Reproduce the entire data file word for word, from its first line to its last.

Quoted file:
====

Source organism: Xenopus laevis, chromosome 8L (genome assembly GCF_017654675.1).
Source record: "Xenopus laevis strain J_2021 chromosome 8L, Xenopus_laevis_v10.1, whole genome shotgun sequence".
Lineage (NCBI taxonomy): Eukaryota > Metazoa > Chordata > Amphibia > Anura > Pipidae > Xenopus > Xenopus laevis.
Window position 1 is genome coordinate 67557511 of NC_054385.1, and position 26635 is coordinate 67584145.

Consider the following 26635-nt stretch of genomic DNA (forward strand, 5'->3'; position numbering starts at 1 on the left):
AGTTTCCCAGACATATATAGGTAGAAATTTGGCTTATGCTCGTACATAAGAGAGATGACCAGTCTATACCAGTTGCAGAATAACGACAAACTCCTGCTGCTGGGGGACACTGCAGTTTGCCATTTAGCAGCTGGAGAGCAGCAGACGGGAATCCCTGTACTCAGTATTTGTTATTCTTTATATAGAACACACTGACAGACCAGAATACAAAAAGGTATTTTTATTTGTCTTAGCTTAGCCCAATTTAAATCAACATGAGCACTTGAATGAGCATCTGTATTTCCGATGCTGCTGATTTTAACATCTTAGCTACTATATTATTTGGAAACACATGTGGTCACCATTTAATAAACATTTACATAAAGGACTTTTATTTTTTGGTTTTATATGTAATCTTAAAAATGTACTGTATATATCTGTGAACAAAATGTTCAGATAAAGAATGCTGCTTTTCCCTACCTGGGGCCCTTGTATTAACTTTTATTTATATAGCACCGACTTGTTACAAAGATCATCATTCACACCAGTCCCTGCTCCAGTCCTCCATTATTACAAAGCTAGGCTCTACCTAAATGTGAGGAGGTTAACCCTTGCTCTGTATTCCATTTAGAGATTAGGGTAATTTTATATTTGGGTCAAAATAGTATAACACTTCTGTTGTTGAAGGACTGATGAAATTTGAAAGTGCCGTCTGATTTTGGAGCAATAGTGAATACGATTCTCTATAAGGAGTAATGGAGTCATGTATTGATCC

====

Source organism: Xenopus laevis, chromosome 8L (genome assembly GCF_017654675.1).
Source record: "Xenopus laevis strain J_2021 chromosome 8L, Xenopus_laevis_v10.1, whole genome shotgun sequence".
Lineage (NCBI taxonomy): Eukaryota > Metazoa > Chordata > Amphibia > Anura > Pipidae > Xenopus > Xenopus laevis.
Window position 1 is genome coordinate 67557511 of NC_054385.1, and position 26635 is coordinate 67584145.

Consider the following 26635-nt stretch of genomic DNA (forward strand, 5'->3'; position numbering starts at 1 on the left):
AGTTTCCCAGACATATATAGGTAGAAATTTGGCTTATGCTCGTACATAAGAGAGATGACCAGTCTATACCAGTTGCAGAATAACGACAAACTCCTGCTGCTGGGGGACACTGCAGTTTGCCATTTAGCAGCTGGAGAGCAGCAGACGGGAATCCCTGTACTCAGTATTTGTTATTCTTTATATAGAACACACTGACAGACCAGAATACAAAAAGGTATTTTTATTTGTCTTAGCTTAGCCCAATTTAAATCAACATGAGCACTTGAATGAGCATCTGTATTTCCGATGCTGCTGATTTTAACATCTTAGCTACTATATTATTTGGAAACACATGTGGTCACCATTTAATAAACATTTACATAAAGGACTTTTATTTTTTGGTTTTATATGTAATCTTAAAAATGTACTGTATATATCTGTGAACAAAATGTTCAGATAAAGAATGCTGCTTTTCCCTACCTGGGGCCCTTGTATTAACTTTTATTTATATAGCACCGACTTGTTACAAAGATCATCATTCACACCAGTCCCTGCTCCAGTCCTCCATTATTACAAAGCTAGGCTCTACCTAAATGTGAGGAGGTTAACCCTTGCTCTGTATTCCATTTAGAGATTAGGGTAATTTTATATTTGGGTCAAAATAGTATAACACTTCTGTTGTTGAAGGACTGATGAAATTTGAAAGTGCCGTCTGATTTTGGAGCAATAGTGAATACGATTCTCTATAAGGAGTAATGGAGTCATGTATTGATCC